The Salmon Farm Monitor
An rud bhios na do bhroin, cha bhi e na do thiomhnadh
"That which you have wasted will not be there for future generations"

Home | The Problems with Salmon Farms | About Us | Contact Us | Links | What You Can Do
| Latest News | Media and Docs Archive | Press Releases | Rod McGill | Guest Column

'Northern Climes, December 2005'

Those of us who fish for salmon, trout and sea-trout sometimes forget that other congregations in the great ‘church’ of angling confront similar problems to those which we salmonid anglers face; particularly when it comes to the decline in wild fish species. Two such groups are the Specialist Anglers’ Alliance and Sea Anglers’ Conservation Network. Find out more about their work by typing their names into your web browser.

The later group recently received a fulsome report about how wonderful industrial fishing was and how it did no harm to wild fish stocks; the report appeared to suggest that industrial fishing left more fish in the sea for human consumption than there would have been if there was no industrial fishing.

This report was produced by Dr Richard Alderson who heads a consultancy, Alderson Aquaculture, at Dalgety Bay in Fife and is associated with BioMar; a multi-national company with Scottish headquarters at Grangemouth and a “global supplier to the salmon, trout, seabass & seabream farming industries.”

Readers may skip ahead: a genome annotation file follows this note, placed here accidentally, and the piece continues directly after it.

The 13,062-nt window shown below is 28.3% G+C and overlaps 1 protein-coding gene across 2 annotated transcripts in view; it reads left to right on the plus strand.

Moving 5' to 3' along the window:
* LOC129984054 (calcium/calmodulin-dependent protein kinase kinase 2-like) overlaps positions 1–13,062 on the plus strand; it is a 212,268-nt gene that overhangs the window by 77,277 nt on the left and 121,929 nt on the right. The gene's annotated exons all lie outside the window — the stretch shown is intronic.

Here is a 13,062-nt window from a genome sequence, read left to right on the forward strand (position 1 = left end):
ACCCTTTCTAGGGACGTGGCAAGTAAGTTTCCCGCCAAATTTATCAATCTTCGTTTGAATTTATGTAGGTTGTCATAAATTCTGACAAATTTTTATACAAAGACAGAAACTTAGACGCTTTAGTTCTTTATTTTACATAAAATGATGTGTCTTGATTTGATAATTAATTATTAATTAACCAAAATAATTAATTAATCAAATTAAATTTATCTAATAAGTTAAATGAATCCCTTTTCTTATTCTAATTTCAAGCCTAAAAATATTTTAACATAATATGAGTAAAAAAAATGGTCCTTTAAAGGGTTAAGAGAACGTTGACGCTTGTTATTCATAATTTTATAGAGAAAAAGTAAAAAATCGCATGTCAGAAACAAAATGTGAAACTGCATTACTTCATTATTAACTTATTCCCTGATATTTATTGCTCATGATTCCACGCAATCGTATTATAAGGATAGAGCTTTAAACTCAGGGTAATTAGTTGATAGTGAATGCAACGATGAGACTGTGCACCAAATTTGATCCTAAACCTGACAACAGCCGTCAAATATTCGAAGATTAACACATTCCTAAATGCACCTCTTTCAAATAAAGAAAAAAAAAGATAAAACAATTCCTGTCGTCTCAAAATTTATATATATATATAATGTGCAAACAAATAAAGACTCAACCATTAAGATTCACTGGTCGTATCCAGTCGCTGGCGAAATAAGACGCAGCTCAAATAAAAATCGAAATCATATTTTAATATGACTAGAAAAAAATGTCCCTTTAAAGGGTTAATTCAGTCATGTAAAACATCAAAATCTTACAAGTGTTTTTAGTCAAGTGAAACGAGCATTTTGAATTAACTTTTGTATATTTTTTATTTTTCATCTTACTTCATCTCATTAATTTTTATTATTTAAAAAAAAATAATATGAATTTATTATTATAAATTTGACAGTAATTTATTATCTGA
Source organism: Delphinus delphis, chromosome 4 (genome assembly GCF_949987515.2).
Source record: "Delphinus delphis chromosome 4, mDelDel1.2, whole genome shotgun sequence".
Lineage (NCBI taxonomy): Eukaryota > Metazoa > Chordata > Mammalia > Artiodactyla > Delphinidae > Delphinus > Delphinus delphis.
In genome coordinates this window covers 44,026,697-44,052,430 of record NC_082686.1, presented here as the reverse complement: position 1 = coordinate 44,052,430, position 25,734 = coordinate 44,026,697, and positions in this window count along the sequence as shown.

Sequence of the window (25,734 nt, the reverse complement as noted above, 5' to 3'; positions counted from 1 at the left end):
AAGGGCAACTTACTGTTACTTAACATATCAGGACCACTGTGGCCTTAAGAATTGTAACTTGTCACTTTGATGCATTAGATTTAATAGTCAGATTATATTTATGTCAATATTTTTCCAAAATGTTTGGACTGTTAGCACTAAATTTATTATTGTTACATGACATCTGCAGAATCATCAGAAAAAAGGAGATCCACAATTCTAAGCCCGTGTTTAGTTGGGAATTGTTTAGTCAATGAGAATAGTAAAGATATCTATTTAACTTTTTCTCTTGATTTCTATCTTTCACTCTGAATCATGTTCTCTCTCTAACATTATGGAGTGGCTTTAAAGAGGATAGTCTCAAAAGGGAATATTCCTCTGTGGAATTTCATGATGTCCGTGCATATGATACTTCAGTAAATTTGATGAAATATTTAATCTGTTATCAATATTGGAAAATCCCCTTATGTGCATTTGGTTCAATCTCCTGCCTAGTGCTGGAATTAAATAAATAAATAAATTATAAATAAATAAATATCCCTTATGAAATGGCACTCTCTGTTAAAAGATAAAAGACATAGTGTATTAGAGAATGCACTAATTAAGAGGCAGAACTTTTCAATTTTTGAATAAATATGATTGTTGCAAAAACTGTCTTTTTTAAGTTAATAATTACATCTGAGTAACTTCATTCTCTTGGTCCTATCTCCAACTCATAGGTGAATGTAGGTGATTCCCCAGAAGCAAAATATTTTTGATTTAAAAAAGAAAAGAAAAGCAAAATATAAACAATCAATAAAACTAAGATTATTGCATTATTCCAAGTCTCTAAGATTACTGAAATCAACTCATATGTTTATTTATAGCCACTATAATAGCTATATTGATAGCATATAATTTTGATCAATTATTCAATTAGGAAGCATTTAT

However, many of the species targeted by the industrial fishery, such as sandeels, Norwegian pout and capelin, are at the base of the food chain. Other species higher up the chain depend upon these small fish for survival; cod, salmon, sea-trout and many seabirds, puffins, terns, guillemots and others.

The North Sea sandeel fishery has now been closed but until it closed upwards of 800,000 tones of sandeels were being taken each year, for at least the past 20 years. These fish were used to produce protein-rich food for farm animals, including farmed salmon and trout.

Dr Alderson said that it was possible exploit the fishery because it was ‘sustainable’. However, sandeels live for 5 years and do not reach sexual maturity until year 3. Approximately 80% of the fish being caught were in the Year 1 and Year 2 class - before they had had the opportunity to reproduce.

The depletion of sandeels by industrial fishing is directly linked to the gradual decline over the same period of wild salmon and sea-trout. When smolts leave their freshwater environment to go to sea, they do so in late April/May when there will be the greatest abundance of sandeels there for them to eat.

If there are no sandeels, or not enough sandeels, then these wild fish starve to death or are eaten by something larger than they are.

Non-industry calculations suggest that it takes more than 3 tonnes of industrial fish to produce 1 tonne of farmed fish. Even if the ratio were 1:1, as Dr Alderson claimed, surely there can be no justification in replacing vital wild fish with manufactured fish, purely for financial gain?